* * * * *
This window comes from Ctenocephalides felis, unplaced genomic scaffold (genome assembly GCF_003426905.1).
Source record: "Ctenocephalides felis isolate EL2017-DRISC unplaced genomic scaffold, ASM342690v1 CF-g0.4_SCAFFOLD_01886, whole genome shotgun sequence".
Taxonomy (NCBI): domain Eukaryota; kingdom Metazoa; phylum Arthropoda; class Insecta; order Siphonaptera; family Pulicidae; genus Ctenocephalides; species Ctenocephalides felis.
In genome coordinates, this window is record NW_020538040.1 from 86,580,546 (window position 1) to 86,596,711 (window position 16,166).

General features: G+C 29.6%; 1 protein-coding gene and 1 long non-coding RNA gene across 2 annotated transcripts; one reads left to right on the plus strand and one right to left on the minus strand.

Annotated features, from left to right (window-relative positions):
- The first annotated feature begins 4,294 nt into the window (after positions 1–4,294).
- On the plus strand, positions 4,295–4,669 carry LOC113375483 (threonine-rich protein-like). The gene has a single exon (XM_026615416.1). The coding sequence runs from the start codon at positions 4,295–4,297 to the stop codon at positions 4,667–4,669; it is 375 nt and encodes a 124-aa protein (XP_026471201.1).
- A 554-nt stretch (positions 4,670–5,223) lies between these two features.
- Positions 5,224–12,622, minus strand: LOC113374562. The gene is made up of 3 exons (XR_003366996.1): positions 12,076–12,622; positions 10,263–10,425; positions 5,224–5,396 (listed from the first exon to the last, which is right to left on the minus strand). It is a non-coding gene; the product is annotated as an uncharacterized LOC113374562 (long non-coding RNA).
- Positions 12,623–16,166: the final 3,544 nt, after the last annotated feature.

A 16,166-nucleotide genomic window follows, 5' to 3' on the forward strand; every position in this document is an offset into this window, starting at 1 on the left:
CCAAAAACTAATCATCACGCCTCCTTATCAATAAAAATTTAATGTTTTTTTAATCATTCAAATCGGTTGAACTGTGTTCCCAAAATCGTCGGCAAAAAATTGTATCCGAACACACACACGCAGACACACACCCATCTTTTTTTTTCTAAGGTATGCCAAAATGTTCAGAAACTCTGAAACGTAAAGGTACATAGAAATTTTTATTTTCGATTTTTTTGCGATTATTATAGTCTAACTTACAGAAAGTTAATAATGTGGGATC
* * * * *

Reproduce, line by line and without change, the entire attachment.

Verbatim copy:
This window comes from Ctenocephalides felis, unplaced genomic scaffold (genome assembly GCF_003426905.1).
Source record: "Ctenocephalides felis isolate EL2017-DRISC unplaced genomic scaffold, ASM342690v1 CF-g0.4_SCAFFOLD_01886, whole genome shotgun sequence".
Taxonomy (NCBI): domain Eukaryota; kingdom Metazoa; phylum Arthropoda; class Insecta; order Siphonaptera; family Pulicidae; genus Ctenocephalides; species Ctenocephalides felis.
In genome coordinates, this window is record NW_020538040.1 from 86,580,546 (window position 1) to 86,596,711 (window position 16,166).

General features: G+C 29.6%; 1 protein-coding gene and 1 long non-coding RNA gene across 2 annotated transcripts; one reads left to right on the plus strand and one right to left on the minus strand.

Annotated features, from left to right (window-relative positions):
- The first annotated feature begins 4,294 nt into the window (after positions 1–4,294).
- On the plus strand, positions 4,295–4,669 carry LOC113375483 (threonine-rich protein-like). The gene has a single exon (XM_026615416.1). The coding sequence runs from the start codon at positions 4,295–4,297 to the stop codon at positions 4,667–4,669; it is 375 nt and encodes a 124-aa protein (XP_026471201.1).
- A 554-nt stretch (positions 4,670–5,223) lies between these two features.
- Positions 5,224–12,622, minus strand: LOC113374562. The gene is made up of 3 exons (XR_003366996.1): positions 12,076–12,622; positions 10,263–10,425; positions 5,224–5,396 (listed from the first exon to the last, which is right to left on the minus strand). It is a non-coding gene; the product is annotated as an uncharacterized LOC113374562 (long non-coding RNA).
- Positions 12,623–16,166: the final 3,544 nt, after the last annotated feature.

A 16,166-nucleotide genomic window follows, 5' to 3' on the forward strand; every position in this document is an offset into this window, starting at 1 on the left:
CCAAAAACTAATCATCACGCCTCCTTATCAATAAAAATTTAATGTTTTTTTAATCATTCAAATCGGTTGAACTGTGTTCCCAAAATCGTCGGCAAAAAATTGTATCCGAACACACACACGCAGACACACACCCATCTTTTTTTTTCTAAGGTATGCCAAAATGTTCAGAAACTCTGAAACGTAAAGGTACATAGAAATTTTTATTTTCGATTTTTTTGCGATTATTATAGTCTAACTTACAGAAAGTTAATAATGTGGGATC